Support for a proposed ordinance targeting “pit bulls” may be slipping. City commissioners initially approved the ordinance in January, and while that first vote was set to be the only vote, because it failed to garner unanimous support as expected, it was forced to a second vote. During the time between the two votes, however, two new commissioners have taken office, and these newly elected officials do not support the proposal.
The ordinance drafted by the city attorney would require pit bull owners to get a $100,000 liability insurance policy, and fully enclosed dog pens no less than 25 feet from property lines.
The ordinance is being criticized by some elected officials and the public for placing an undue burden and financial strain on citizens, and all are calling for the proposal to be scrapped for additional research on a proposal that would find middle ground.
Over the last two weeks, members of the community have attended commissioner work sessions to present the case against implementing a breed specific ordinance. No one has addressed the city in support of the proposal.
Thanks to the educational and informative letters YOU sent to city officials regarding the problems associated with breed specific laws, the commissioners have changed their stance on just who is responsible for establishing a dog’s breed and the cost associated with the DNA testing for the same. Initially, the city attorney wrongly advised the commission that dog owners would have to prove their dog was not a “pit bull” when, in fact, the burden of breed identification falls on the city, a concept they now seem to understand.
The mayor states that protecting the safety of the public is the most important thing. If that’s the case, she, and anyone who supports breed specific legislation, need to understand that singling out specific breeds of dogs does not result in safer communities. In fact, these laws actually lull citizens into a false sense of security because all the while, the truly dangerous dogs, and their irresponsible owners, have not been addressed, and remain in the community unhindered — not because their dogs are good canine citizens, but simply because their dogs don’t meet the physical characteristics of those that fall under the breed/appearance-based law.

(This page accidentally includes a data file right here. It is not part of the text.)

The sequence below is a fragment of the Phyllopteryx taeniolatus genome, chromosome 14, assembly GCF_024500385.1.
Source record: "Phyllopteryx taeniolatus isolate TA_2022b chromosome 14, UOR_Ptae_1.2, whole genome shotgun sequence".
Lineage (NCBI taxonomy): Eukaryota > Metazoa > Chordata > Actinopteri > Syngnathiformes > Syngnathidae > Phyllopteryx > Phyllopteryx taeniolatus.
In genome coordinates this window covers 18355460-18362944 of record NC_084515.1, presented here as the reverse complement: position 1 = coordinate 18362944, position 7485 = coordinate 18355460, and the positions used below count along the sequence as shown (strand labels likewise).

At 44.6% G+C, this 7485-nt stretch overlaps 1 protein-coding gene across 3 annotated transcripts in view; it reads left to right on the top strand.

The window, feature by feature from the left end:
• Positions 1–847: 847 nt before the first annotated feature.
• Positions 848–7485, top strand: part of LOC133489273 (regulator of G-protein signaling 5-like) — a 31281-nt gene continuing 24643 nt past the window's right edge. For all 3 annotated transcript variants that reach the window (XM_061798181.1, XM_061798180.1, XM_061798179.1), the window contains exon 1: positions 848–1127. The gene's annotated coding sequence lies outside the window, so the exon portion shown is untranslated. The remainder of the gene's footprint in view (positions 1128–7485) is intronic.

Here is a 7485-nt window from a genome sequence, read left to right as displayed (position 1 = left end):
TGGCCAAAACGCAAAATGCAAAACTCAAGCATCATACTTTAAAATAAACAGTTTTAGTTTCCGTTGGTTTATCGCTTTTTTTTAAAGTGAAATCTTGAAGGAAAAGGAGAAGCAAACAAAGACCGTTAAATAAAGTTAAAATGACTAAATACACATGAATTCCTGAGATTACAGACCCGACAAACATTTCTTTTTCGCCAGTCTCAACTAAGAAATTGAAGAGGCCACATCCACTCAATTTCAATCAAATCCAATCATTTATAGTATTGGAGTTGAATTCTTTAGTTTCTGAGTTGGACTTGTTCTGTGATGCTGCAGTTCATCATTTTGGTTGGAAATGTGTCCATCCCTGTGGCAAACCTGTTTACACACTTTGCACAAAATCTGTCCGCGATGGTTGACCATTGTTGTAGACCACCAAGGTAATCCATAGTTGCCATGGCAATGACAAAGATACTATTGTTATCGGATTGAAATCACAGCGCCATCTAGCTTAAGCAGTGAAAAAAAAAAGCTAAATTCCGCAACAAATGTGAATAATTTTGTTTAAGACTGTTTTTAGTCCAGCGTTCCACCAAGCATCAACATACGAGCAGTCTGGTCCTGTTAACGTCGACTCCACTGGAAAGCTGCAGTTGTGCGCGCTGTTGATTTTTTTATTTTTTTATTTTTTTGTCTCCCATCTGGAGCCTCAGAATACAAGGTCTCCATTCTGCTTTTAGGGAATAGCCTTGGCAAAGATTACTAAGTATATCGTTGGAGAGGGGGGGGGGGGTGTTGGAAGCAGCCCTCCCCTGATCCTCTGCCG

It is impossible to determine if a dog does or does not pose a threat to the public based solely on his or her appearance, but a dog that acts dangerously in public, and dog owners who allow these instances to happen, are very obvious and easy to regulate.
The city of Albany already has a provision in their municipal code that addresses ALL dogs deemed dangerous based on their behavior, establishes requirements for the keeping of those dogs, and penalties for owners who are found in violation of the law. The solution is to STRICTLY ENFORCE the law that is already on the books. Fine dog owners when they allow their dogs to cause problems in the community, and continue to fine them, on a tier-based fine schedule (i.e., the fine increases with every infraction). Problem dog owners generally have little respect for the responsibility due to their dogs or their neighbors, but faced with increasing penalties that affect their wallet, they strangely become a little more respectful of the law.
The second reading of the proposed ordinance is on the city commissioners meeting agenda for Tuesday, February 25, 2014 at 6:30 in Room 100 at the Government Center Building located at 222 Pine Street.
With that in mind, please send your polite, respectful and informative opposition to breed specific legislation to the Albany city officials listed below. Please encourage the city officials to strengthen and aggressively enforce the city’s current dangerous dog ordinance and hold ALL dog owners accountable for the actions and behaviors of their pets, as well as implement and provide educational resources for responsible ownership to residents.
Contact Information for Albany, Georgia city officials:
City Manager James Taylor
222 Pine Avenue
Albany, GA 31702-0447
Block copy and paste e-mail for the Mayor and City Commissioners:
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